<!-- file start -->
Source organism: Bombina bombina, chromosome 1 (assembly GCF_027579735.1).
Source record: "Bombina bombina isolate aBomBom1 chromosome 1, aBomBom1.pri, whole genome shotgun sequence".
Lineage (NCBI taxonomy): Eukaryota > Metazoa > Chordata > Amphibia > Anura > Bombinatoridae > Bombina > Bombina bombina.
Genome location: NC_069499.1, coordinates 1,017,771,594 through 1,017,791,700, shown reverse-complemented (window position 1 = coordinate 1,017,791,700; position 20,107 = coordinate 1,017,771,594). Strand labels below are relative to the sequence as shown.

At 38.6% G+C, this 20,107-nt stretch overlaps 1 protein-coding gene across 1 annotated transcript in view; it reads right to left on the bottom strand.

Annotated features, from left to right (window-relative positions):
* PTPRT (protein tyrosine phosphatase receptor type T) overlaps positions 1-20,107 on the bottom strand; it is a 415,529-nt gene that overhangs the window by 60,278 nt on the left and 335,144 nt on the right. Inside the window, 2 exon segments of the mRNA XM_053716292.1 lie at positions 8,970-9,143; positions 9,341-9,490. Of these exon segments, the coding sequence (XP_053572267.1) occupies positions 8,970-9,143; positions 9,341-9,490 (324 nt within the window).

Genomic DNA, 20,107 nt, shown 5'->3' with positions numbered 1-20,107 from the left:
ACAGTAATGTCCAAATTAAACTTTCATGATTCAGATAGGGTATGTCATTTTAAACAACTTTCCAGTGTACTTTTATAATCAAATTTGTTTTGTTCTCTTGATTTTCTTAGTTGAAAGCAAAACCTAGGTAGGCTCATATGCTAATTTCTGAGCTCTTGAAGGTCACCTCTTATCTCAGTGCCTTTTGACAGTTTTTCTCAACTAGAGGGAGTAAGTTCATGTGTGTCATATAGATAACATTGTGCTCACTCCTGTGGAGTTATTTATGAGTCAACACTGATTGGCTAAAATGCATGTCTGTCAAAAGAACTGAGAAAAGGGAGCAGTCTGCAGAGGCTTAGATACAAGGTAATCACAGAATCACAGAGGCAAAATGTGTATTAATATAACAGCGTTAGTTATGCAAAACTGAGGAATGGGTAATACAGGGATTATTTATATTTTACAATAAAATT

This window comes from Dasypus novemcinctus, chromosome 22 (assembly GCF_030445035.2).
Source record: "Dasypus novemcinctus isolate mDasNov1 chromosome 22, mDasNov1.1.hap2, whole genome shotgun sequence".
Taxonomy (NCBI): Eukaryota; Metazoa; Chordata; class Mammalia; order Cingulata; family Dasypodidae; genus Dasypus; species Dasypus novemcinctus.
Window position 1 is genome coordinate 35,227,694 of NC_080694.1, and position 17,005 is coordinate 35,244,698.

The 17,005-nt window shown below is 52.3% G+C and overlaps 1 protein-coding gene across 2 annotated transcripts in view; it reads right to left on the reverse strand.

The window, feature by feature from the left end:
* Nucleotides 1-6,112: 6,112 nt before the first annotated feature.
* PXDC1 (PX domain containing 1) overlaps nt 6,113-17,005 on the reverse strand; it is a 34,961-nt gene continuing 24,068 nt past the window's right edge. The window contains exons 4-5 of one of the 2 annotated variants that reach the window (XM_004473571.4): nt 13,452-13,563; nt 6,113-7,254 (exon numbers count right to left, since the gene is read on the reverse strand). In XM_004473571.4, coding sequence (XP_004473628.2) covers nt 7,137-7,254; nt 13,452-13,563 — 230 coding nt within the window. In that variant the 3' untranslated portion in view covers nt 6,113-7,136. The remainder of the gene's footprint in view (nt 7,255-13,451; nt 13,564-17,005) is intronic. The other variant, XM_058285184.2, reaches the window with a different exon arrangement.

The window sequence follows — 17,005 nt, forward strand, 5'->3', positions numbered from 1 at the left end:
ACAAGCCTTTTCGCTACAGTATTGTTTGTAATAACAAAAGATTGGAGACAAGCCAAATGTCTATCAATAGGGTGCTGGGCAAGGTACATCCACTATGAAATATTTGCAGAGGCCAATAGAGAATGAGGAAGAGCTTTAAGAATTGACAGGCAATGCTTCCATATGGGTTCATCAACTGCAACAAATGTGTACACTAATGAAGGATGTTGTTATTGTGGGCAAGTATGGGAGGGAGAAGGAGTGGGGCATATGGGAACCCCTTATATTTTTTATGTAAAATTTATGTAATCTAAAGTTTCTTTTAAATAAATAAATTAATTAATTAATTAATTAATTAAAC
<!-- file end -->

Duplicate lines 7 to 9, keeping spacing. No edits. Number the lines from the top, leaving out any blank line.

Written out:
* PTPRT (protein tyrosine phosphatase receptor type T) overlaps positions 1-20,107 on the bottom strand; it is a 415,529-nt gene that overhangs the window by 60,278 nt on the left and 335,144 nt on the right. Inside the window, 2 exon segments of the mRNA XM_053716292.1 lie at positions 8,970-9,143; positions 9,341-9,490. Of these exon segments, the coding sequence (XP_053572267.1) occupies positions 8,970-9,143; positions 9,341-9,490 (324 nt within the window).

Genomic DNA, 20,107 nt, shown 5'->3' with positions numbered 1-20,107 from the left:
ACAGTAATGTCCAAATTAAACTTTCATGATTCAGATAGGGTATGTCATTTTAAACAACTTTCCAGTGTACTTTTATAATCAAATTTGTTTTGTTCTCTTGATTTTCTTAGTTGAAAGCAAAACCTAGGTAGGCTCATATGCTAATTTCTGAGCTCTTGAAGGTCACCTCTTATCTCAGTGCCTTTTGACAGTTTTTCTCAACTAGAGGGAGTAAGTTCATGTGTGTCATATAGATAACATTGTGCTCACTCCTGTGGAGTTATTTATGAGTCAACACTGATTGGCTAAAATGCATGTCTGTCAAAAGAACTGAGAAAAGGGAGCAGTCTGCAGAGGCTTAGATACAAGGTAATCACAGAATCACAGAGGCAAAATGTGTATTAATATAACAGCGTTAGTTATGCAAAACTGAGGAATGGGTAATACAGGGATTATTTATATTTTACAATAAAATT